This style of incredibly immersive horror game can feel quite intense – even though the game’s comfort settings kept me from feeling nauseous I had to take several breaks to stop my heart from pounding through my chest – but if you can muster up the courage to tackle the monsters ahead of you then you’ll find this is one of the best VR horror games out there.

You can download The Walking Dead: Saints and Sinners on the Quest store (opens in new tab) for $40 / £30 / AU$50, while its sequel, The Walking Dead: Saints and Sinners 2 Retribution, will launch on December 2.

After the Fall

If you’re not keen to tackle the terrors of the night on your own, then you might prefer the Left 4 Dead-style multiplayer VR title After the Fall.

This game shares a lot of similarities with The Walking Dead: Saints and Sinners; you’re one of a dwindling number of survivors in a post-apocalyptic wasteland filled with droves of undead fiends that aren’t called zombies – instead, they’re referred to as Snowies. But After the Fall trades Saints and Sinners’ narrative strengths and some of its variety for the ability to play with up to three other players.

I played After the Fall on the Pico 4 while I was testing the headset out for review, so I can’t speak for the Oculus Quest 2 version, which appears to have received a few extra updates compared with the version I played, but generally I’d agree with others that After the Fall isn’t the most exciting VR game out there. Case in point – while it does have a variety of enemies, the only real difference between most of them is how many bullets they can sponge up, leading to the combat feeling a little repetitive.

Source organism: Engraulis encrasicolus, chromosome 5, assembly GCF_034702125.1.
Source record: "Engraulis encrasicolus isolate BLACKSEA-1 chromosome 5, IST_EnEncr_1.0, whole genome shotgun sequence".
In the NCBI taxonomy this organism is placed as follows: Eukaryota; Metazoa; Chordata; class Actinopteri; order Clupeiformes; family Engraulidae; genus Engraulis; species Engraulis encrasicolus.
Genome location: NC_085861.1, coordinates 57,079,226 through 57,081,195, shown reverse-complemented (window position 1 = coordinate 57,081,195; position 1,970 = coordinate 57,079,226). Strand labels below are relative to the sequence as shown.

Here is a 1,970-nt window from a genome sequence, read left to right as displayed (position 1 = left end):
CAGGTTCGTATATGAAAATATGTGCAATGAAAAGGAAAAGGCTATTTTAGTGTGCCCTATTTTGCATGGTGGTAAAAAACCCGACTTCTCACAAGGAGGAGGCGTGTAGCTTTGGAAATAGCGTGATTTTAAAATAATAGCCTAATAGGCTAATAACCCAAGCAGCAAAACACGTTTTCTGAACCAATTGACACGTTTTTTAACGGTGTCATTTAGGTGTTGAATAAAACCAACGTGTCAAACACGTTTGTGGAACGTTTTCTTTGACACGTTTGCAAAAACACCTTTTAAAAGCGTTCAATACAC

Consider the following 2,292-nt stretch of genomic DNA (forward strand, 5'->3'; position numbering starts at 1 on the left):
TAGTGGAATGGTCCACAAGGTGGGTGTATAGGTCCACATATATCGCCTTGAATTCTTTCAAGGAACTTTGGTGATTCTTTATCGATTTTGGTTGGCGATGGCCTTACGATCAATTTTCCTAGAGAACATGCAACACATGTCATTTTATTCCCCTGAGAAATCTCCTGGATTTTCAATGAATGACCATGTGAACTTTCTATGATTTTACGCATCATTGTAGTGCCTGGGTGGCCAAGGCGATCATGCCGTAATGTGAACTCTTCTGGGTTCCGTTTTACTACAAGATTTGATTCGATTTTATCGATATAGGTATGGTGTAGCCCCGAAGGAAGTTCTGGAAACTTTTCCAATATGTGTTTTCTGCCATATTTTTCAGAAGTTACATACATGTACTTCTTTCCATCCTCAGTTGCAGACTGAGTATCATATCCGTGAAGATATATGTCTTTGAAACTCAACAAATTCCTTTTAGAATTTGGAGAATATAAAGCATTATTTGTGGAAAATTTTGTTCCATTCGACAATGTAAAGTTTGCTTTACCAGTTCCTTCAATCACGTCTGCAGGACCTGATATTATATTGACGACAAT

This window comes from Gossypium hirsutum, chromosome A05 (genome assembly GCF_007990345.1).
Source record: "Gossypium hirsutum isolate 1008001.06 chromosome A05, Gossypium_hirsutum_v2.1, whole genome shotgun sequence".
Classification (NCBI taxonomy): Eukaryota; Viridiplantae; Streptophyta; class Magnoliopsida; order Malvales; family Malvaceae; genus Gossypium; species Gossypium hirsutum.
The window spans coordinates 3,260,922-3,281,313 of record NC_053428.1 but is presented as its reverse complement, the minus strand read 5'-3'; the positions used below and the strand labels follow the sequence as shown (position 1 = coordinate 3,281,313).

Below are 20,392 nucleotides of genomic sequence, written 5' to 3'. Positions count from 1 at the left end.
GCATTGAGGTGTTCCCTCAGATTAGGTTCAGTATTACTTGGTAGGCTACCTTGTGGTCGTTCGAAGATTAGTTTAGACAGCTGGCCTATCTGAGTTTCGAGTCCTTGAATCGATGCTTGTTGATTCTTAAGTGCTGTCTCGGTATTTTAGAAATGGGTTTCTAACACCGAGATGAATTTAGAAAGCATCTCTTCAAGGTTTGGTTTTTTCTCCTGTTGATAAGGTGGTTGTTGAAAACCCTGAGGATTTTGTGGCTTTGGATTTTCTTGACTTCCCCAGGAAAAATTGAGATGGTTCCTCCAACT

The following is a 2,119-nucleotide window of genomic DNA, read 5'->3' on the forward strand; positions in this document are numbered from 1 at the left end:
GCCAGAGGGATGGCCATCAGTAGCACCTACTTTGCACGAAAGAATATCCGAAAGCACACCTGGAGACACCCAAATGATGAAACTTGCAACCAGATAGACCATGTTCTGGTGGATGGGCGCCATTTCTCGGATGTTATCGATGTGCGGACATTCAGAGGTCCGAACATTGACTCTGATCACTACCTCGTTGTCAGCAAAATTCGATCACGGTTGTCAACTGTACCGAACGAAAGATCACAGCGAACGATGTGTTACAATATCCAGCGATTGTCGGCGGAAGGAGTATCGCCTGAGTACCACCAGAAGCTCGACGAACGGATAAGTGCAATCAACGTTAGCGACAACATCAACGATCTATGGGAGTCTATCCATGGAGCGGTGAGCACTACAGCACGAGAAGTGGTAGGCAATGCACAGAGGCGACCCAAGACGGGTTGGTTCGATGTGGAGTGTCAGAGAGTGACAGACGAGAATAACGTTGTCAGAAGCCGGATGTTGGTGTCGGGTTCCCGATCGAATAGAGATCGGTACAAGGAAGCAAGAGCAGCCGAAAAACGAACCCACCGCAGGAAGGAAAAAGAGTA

That said, the game still has many good attributes: the gunplay is a blast, and the ability to play with your mates adds a level of enjoyment that VR’s single-player experiences can lack.

If you’re interested in jumping in with your friends, you can pick up After the Fall for $40 / £30 / AU$50 (opens in new tab).

Drop Dead: The Cabin

Last but not least is Drop Dead: The Cabin, a game that actually won’t be released until early 2023, when it’ll come to the Oculus Quest 2, Meta Quest Pro, and Pico 4.

The latest game from developers Soul Assembly (Warhammer 40,000: Battle Sister, Drop Dead: Dual Strike Edition) has you and a friend using every gun, bat, and frying pan you can find to fight off an inexhaustible horde of undead. By exploring the cabin and its wider area you can find new tools to help aid your survival and keep the cabin’s lights on until you can be evacuated from the nightmare.